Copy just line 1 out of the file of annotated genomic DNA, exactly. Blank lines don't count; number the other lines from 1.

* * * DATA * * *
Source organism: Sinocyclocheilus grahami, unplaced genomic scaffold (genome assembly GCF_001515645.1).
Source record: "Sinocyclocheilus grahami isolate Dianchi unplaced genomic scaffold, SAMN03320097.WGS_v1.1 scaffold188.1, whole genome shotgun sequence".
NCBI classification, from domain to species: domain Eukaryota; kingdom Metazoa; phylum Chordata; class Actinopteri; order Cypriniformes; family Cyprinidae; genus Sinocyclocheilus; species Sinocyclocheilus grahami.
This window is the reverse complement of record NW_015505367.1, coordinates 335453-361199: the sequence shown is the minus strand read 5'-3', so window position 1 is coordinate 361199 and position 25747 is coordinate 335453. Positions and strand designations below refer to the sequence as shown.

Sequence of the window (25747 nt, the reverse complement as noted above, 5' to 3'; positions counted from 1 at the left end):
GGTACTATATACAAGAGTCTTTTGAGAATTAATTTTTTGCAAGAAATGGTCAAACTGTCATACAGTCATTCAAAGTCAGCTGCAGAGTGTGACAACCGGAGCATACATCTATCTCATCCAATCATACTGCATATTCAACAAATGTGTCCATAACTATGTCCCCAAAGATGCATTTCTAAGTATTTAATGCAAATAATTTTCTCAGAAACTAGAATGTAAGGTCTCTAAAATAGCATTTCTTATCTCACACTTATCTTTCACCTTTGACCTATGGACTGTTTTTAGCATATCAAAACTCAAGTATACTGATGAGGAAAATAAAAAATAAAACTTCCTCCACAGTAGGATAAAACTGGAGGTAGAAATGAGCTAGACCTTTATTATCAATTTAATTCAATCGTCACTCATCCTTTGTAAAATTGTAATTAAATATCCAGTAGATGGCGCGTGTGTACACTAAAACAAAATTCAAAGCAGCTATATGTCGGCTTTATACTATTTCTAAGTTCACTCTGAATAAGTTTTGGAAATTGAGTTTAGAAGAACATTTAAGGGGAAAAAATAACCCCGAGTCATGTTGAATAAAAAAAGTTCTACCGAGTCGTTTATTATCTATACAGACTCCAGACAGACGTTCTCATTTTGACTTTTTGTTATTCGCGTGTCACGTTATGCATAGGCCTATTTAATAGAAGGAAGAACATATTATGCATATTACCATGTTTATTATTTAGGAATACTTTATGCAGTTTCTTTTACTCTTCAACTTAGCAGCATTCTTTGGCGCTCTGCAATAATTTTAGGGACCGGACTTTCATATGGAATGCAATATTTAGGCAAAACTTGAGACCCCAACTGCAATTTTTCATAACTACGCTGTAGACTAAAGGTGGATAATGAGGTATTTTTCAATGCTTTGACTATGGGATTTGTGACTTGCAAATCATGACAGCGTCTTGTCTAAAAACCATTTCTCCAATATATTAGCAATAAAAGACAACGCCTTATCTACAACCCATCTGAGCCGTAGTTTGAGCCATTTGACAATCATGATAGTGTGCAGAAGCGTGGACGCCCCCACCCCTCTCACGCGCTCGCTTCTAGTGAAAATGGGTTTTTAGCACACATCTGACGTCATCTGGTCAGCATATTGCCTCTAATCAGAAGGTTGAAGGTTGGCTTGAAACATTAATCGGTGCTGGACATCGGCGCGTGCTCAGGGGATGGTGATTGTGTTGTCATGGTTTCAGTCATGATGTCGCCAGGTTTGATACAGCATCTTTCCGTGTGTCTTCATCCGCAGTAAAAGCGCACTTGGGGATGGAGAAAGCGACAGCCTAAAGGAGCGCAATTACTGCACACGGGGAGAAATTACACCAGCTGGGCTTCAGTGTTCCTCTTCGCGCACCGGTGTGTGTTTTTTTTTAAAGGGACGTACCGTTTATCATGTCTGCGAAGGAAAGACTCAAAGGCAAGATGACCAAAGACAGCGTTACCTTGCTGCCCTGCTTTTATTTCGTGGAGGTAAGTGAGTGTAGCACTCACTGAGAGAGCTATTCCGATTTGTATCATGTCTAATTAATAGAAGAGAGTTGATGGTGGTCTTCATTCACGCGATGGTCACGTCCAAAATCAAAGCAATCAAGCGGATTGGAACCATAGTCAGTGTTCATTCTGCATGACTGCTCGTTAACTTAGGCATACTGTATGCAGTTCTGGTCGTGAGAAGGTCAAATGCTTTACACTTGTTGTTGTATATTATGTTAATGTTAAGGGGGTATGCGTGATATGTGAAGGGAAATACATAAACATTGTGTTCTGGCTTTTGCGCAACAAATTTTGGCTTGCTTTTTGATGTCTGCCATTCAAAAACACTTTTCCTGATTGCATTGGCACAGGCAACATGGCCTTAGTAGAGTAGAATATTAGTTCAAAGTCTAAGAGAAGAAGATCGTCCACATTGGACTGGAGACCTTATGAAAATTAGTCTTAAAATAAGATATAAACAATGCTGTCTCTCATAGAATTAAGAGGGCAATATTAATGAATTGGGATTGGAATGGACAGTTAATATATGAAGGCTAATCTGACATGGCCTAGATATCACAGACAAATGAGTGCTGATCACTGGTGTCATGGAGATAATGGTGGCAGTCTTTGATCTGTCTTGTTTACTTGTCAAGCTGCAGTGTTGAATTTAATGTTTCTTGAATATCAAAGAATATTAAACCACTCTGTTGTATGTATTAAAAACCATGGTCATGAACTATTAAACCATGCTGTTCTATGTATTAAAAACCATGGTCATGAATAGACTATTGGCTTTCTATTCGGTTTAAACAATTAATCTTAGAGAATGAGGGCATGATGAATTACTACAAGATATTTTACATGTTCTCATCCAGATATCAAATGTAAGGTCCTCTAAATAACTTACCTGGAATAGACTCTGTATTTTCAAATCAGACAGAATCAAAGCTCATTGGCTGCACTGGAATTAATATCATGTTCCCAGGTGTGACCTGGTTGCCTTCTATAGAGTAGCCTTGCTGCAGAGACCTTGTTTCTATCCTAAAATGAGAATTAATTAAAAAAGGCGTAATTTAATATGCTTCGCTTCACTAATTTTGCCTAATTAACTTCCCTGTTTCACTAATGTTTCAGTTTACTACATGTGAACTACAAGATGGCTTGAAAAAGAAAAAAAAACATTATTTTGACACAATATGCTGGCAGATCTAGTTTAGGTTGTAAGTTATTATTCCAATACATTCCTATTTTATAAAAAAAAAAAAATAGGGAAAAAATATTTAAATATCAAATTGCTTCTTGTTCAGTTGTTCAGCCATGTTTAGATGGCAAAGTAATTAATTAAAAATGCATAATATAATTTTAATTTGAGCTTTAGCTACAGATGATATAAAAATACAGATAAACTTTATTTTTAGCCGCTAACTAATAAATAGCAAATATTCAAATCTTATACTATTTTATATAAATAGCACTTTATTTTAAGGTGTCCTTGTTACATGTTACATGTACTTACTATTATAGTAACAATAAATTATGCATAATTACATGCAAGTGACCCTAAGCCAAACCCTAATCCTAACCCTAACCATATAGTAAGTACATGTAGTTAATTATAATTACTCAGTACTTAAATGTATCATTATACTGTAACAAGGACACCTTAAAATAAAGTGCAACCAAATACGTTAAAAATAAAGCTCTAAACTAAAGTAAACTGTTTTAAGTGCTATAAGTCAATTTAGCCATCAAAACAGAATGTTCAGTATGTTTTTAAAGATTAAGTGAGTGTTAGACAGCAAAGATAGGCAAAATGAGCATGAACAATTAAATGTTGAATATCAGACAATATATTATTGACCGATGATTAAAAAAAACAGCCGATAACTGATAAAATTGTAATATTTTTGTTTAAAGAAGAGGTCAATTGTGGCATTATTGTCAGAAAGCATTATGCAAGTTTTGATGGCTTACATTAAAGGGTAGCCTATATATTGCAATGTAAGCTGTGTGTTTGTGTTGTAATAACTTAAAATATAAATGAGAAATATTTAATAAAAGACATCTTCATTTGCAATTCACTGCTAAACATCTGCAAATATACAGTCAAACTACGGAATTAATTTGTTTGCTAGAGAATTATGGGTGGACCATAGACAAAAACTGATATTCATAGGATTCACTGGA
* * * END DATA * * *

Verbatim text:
Source organism: Sinocyclocheilus grahami, unplaced genomic scaffold (genome assembly GCF_001515645.1).